Fig. 1
Initial CT angiography reveals a small extent of low attenuation lesion at the mid anteroseptal myocardium (arrow).
Fig. 2
Follow up CT angiography performed at 3 days after injury. Short axis plane (A) and coronal plane (B) shows traumatic ventricular septal defect (VSD) at left ventricular mid-anteroseptal wall (arrow). LV: left ventricle, RV: right ventricle.
Fig. 3
Follow up echocardiography showing traumatic ventricular septal defect (VSD). Parasternal short axis view (A) shows the VSD at the basal to mid junction of anteroseptum (arrow) and a Doppler image (B) reveals mitral flow variation according to respiratory ...
Fig. 4
Cardiac magnetic resonance image for preoperative evaluation. Cardiac MRI shows traumatic ventricular septal defect (VSD) in the mid-anterior septal wall (arrow).

Discussion

Penetrating chest trauma may cause serious damages to a variety of internal organs including heart, lung and esophagus. Most of patients with penetrating cardiac injury pass away without receiving medical care due to massive hemorrhage, cardiac tamponade and/or coronary artery injury.2) Penetrating chest injury can cause intracardiac injury in various site. Right ventricle (43%) is the most common , followed by the left ventricle (33%), right atrium (15%), left atrium (6%), and intrapericardial great vessels (6%).3) In this situation, the most important prognostic indicator includes accurate diagnosis and establishment of immediate treatment.4) However, because a large proportion of patients are hemodynamically unstable, sufficient preoperative evaluation cannot be performed in many cases. Transthoracic echocardiography is the most effective tool that can rapidly and accurately evaluate the status of cardiac injury and provides an anatomic and hemodynamic information at the patient's bedside.5-7) But in patients with poor image quality, pneumothoax, wound or chest tube at the site where transducer should be placed, it is difficult to give enough information. In these cases, additional cardiac imaging modalities such as CT or cMRI can play an important role.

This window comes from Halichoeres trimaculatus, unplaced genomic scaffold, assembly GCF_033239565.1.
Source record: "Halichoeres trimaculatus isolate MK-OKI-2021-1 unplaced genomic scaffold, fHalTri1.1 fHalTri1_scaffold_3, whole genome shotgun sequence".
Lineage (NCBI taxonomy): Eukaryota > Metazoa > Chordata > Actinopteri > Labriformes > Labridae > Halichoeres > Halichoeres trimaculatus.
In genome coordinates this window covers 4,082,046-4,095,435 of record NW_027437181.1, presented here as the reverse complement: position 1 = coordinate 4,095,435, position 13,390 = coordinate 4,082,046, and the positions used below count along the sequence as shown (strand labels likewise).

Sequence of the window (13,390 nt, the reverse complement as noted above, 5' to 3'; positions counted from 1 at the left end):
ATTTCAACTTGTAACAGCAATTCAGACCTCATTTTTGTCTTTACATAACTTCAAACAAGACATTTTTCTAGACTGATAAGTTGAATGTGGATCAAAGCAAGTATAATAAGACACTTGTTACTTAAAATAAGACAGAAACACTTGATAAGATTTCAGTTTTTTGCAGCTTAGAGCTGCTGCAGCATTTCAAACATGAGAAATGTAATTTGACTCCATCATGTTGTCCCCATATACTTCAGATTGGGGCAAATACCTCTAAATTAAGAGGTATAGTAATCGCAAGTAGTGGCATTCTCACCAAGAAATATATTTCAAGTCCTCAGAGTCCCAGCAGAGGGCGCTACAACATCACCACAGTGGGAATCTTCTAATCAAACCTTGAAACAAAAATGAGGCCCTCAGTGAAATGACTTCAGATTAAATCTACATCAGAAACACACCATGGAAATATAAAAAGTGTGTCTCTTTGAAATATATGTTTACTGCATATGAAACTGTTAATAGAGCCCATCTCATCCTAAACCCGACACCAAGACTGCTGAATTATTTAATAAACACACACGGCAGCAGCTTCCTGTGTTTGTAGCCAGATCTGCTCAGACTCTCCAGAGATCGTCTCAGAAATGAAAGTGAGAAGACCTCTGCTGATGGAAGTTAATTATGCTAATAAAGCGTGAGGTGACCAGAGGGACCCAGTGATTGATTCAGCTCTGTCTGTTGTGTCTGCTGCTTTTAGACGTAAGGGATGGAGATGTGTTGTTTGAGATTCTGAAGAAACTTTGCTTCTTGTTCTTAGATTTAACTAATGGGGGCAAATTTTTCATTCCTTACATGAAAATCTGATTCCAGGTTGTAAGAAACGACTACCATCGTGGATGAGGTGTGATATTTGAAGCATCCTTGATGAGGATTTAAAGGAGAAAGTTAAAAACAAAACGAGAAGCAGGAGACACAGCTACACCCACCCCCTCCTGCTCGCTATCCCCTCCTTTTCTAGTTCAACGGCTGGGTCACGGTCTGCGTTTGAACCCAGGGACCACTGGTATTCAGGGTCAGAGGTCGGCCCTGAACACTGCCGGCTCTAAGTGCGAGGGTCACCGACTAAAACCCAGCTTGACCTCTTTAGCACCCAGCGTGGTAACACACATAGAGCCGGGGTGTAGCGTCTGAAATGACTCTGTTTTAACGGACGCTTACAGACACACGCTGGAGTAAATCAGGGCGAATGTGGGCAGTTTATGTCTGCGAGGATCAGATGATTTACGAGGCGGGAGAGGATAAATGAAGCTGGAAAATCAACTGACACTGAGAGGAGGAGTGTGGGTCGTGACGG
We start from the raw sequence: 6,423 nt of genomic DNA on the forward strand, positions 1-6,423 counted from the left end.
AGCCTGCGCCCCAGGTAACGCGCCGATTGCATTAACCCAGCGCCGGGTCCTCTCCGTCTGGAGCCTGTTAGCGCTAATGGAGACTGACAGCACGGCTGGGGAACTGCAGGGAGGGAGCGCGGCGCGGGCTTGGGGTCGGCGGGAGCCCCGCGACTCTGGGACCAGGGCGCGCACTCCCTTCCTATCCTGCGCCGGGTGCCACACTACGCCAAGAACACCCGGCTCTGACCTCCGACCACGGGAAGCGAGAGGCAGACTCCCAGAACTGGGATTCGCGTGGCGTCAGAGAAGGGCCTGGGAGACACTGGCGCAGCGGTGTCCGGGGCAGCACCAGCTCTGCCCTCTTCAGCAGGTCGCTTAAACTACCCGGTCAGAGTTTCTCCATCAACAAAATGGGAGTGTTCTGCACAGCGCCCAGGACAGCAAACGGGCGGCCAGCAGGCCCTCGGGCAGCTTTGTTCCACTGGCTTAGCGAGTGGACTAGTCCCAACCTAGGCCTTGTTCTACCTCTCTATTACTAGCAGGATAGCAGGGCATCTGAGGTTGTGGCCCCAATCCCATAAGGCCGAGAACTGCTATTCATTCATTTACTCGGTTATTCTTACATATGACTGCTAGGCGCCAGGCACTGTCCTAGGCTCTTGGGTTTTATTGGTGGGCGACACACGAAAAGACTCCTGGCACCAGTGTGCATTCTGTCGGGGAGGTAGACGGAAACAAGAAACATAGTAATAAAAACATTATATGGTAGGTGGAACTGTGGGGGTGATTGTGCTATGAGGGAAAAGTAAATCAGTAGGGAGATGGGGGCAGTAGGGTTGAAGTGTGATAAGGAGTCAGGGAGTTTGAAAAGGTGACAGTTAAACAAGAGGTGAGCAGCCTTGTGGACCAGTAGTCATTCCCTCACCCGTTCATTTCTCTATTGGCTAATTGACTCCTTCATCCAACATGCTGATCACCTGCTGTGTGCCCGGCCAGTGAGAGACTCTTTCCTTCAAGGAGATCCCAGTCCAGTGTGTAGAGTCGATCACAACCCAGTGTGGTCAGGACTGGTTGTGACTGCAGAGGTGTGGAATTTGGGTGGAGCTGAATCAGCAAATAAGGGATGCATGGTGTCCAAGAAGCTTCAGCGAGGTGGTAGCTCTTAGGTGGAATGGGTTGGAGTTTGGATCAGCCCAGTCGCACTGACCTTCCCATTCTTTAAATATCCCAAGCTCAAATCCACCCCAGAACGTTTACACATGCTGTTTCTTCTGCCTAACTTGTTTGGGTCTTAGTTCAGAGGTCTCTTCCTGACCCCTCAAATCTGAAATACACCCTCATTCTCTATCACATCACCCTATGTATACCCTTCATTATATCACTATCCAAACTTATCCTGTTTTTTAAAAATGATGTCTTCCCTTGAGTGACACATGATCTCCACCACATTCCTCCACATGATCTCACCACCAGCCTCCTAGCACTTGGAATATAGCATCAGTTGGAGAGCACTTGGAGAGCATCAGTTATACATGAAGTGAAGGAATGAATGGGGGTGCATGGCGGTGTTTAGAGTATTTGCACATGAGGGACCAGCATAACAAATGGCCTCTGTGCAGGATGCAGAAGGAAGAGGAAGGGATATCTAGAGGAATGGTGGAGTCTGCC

In the current case, although the initial echocardiography and CTA did not illustrate the presence of VSD, we decided to keep a close eye on the patient's status due to the presence of a small amount of pericardial effusion. Given the prognostic implication of traumatic VSD with associated peudoaneurysm,8) their detection are of pivotal value. Therefore, a high grade of suspicion is mandatory even without solid evidence of myocardial damage on the initial evaluation. Echocardiography, CTA, cMRI or their combination may be sometimes necessary when only a small amount of pericardial effusion is present without other myocardial damage in patients with penetrating chest injury.